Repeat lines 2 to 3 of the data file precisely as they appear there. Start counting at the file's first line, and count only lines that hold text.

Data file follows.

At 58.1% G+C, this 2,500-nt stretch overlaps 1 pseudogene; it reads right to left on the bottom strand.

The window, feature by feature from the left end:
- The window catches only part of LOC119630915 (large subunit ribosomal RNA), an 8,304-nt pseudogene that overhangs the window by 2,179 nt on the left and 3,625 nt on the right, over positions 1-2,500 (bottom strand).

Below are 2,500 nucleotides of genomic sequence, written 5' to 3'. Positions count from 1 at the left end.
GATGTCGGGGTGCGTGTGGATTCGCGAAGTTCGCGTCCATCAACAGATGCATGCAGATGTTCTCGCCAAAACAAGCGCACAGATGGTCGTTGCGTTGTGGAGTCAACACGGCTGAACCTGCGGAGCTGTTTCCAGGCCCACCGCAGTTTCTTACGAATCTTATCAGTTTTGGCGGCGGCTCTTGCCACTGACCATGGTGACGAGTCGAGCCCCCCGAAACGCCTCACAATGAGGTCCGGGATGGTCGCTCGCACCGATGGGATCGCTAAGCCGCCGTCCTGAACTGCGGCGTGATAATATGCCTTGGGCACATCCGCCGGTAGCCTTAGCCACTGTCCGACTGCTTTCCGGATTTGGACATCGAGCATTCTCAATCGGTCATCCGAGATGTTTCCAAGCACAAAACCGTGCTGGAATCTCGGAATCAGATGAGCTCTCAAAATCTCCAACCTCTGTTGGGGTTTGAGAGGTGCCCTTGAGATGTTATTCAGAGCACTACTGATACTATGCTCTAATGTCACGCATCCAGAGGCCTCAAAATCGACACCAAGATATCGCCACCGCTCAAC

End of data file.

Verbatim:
The window, feature by feature from the left end:
- The window catches only part of LOC119630915 (large subunit ribosomal RNA), an 8,304-nt pseudogene that overhangs the window by 2,179 nt on the left and 3,625 nt on the right, over positions 1-2,500 (bottom strand).